From the outside, a housing co-op looks like any other townhouse development or apartment building. But, a housing co-op is different – here’s how:
Owned by Members
The residents of a housing co-op are members of the co-op corporation which owns the whole property. The co-op provides a unit (townhouse or apartment) to a member household. A household can consist of one or more adults – with or without children. Members do not own their own units.
Managed by Members
All members have an equal say in how major decisions are made – “one member, one vote.” Members come together at meetings to elect a Board of Directors, to approve the annual budget and approve by-laws. Each director is a member and lives in the co-op. Other members work on committees or they perform various tasks to help with the work involved in running the co-op. A co-op also employs staff in the co-op’s office who look after the day-to-day business of the co-op.
Involvement by Members
The key difference between co-ops and other kinds of non-profit housing is that co-op members are actively involved in running their housing community. Each co-op member must volunteer time to serve on the Board or on a committee, or volunteer for some other co-op task. Members do not need special skills to get involved. They learn from one another and in training sessions designed for co-op members. Members get to know each other through working together in the co-op. This involvement creates a sense of community and a safe place for children and adults.
Who Can Live in a Housing Co-op?
Anyone can apply to live in a housing co-op. People of all backgrounds and cultures – young and old, married or single, with or without children – live in co-ops. Co-ops are also home to people with disabilities and special needs. There is usually no minimum or maximum income level. Co-ops select their own members from those applicants who will be willing to share the responsibility of running the co-op once they become members. The desire to live in a diverse community is important.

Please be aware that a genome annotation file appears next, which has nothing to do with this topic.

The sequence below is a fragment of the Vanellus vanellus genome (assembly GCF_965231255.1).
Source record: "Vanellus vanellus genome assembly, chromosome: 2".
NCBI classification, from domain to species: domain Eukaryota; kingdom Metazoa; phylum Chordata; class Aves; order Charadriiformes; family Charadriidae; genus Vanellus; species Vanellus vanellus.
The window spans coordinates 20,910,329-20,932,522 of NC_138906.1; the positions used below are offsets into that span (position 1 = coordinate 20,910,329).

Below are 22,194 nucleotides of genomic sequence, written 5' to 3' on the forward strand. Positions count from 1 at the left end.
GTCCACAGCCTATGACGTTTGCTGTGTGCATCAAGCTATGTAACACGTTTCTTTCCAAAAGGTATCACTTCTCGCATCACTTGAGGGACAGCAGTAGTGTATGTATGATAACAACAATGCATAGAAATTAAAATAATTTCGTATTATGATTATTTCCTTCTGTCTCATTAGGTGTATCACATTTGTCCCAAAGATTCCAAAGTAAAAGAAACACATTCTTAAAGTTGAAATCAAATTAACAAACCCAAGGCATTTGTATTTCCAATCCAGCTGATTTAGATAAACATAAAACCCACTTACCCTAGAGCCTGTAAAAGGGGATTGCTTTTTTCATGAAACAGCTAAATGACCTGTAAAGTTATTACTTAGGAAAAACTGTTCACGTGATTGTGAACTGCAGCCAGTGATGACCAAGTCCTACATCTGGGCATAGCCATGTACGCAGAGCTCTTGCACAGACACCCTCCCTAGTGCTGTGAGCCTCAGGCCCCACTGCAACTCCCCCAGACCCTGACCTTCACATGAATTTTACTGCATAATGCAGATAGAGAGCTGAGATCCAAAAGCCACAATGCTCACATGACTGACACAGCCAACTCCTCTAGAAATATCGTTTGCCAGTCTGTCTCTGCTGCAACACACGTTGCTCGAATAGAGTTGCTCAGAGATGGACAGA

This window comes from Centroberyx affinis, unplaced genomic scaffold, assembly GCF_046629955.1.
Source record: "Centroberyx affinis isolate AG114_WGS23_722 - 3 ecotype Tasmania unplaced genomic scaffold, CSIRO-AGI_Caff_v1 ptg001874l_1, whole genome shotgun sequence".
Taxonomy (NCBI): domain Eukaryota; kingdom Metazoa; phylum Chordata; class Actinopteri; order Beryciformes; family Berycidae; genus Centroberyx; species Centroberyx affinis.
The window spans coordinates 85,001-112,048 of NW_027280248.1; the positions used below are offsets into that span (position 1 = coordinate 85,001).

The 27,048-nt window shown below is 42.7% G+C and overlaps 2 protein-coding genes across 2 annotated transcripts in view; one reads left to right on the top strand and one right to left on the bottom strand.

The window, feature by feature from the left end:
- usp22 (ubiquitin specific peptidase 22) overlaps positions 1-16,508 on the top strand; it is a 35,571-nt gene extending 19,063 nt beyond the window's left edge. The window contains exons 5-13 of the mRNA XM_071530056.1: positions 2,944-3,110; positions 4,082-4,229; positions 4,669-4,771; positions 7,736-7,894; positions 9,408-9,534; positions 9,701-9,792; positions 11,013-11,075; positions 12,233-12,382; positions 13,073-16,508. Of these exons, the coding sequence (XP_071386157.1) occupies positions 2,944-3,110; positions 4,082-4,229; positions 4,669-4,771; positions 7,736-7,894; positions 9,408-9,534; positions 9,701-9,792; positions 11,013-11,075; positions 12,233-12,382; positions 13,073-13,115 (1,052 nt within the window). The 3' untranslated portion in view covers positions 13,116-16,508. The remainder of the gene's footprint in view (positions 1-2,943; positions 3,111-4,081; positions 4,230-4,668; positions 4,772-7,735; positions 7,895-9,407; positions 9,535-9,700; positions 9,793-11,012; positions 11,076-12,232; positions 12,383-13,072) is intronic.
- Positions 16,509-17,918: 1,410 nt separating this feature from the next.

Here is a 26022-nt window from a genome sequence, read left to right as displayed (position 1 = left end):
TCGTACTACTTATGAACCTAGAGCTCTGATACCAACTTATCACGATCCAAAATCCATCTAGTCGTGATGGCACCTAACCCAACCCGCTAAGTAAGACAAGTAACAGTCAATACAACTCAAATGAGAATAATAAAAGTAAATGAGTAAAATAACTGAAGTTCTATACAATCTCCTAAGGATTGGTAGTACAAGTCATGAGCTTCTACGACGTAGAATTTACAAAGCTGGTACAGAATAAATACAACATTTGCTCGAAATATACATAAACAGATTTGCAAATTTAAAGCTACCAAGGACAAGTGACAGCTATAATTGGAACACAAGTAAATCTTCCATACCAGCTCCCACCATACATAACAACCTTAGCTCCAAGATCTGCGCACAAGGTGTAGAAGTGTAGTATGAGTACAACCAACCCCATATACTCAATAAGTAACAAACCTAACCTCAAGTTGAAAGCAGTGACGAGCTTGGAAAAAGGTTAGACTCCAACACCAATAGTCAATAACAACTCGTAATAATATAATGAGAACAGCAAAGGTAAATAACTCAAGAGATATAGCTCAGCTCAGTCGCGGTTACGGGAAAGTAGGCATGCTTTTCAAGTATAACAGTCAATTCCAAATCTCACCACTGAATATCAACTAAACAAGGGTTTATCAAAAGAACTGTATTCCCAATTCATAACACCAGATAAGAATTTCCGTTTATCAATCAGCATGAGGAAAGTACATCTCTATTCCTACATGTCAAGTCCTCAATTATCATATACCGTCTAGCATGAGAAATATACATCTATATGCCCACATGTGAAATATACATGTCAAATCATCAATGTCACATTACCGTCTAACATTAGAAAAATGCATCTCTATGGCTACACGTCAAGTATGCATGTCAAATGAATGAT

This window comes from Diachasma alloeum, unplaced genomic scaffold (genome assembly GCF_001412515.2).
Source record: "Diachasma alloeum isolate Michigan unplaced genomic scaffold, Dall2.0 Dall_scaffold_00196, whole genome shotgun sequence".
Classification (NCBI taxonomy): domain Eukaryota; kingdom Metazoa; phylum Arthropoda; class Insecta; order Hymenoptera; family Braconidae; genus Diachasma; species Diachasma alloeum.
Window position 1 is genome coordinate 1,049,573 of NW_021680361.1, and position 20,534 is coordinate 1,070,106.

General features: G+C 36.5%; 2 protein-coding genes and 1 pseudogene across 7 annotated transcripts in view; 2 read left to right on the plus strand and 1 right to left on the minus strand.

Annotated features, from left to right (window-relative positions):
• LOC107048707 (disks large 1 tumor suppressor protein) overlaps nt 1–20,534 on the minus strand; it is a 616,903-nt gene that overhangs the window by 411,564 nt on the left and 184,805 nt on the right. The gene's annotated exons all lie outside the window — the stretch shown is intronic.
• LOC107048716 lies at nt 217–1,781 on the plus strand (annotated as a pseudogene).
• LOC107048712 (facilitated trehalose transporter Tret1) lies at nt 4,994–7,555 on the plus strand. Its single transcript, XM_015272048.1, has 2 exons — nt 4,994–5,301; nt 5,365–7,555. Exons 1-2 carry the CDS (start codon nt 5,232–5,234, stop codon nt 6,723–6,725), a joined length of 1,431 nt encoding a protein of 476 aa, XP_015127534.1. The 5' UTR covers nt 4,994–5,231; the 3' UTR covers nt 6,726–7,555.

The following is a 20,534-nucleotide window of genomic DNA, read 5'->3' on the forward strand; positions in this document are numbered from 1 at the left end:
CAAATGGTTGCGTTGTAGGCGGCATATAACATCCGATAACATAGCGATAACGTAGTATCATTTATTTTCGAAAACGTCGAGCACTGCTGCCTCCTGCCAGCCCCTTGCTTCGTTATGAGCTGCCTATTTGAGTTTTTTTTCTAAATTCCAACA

How Much Does it Cost?
Each member household pays a monthly housing charge (like rent) to cover the costs of operating the co-op. Some households pay the market housing charge, and others pay an assisted housing charge that is based on income. The market housing charge is usually about the same as rent on a similar private rental unit in the area. An assisted housing charge is usually about 30 percent of the resident’s gross monthly household income.
To apply for co-op housing. Contact the individual co-op. They each have their own application. Many co-ops hold regular information meetings where you can find out more about the co-op, ask questions, and pick up an application form.
Cooperative Housing in the Twin Cities:
The following artist co-ops are run by:
Artspace Projects, Inc.
528 Hennepin Ave. S. Suite #404
Minneapolis, MN 55403
Tilsner Artists Cooperative
300 Broadway St.
St. Paul, MN 55101
Northern Warehouse Artists’ Cooperative
308 Prince St.
St. Paul, MN 55101
Student Housing Cooperatives:
University of Minnesota Family/Partnered Student Housing:
Como Student Community Cooperative
1024 27th Avenue SE
Minneapolis, MN 55414
Commonwealth Terrace Cooperative
1250 Fifield Avenue
St. Paul, MN 55108
These student cooperatives are for students and staff of the University of Minnesota and surrounding colleges. The following four co-ops are managed by non-profit:
Riverton Community Housing
Chateau Student Housing Cooperative
425 13 Avenue South East
Minneapolis, MN 55414
Marcy Park Student Coop Housing
700 8th St. S.E. & 1000 8th St. S.E.
Minneapolis MN 55414
Marshall Student Housing Cooperative
1405 5th Street SE
Minneapolis, Minnesota 55414
Franklin Student Housing Cooperative
2300 East Franklin Avenue
Minneapolis, Minnesota 55406
There are over 40 senior cooperatives in Minnesota. Check them out: www.winternet.com/~webpage/seniorco-opnet/index.html Email: firstname.lastname@example.org
Cooperative Housing Resources
2813 South 9th Street
Minneapolis, MN 55406
A cooperative is an autonomous association of persons united voluntarily to meet their common economic, social and cultural needs and aspirations through a jointly-owned and democratically controlled enterprise.
Cooperatives are based on the values of self-help, self-responsibility, democracy, equality, equity and solidarity. In the tradition of their founders, cooperative members believe in the ethical values of honesty, openness, social responsibility and caring for others.
1. Voluntary and Open Membership
2. Democratic Member Control
3. Member Economic Participation
4. Autonomy and Independence
5. Education, Training, and Information
6. Cooperation among Cooperatives
7. Concern for Community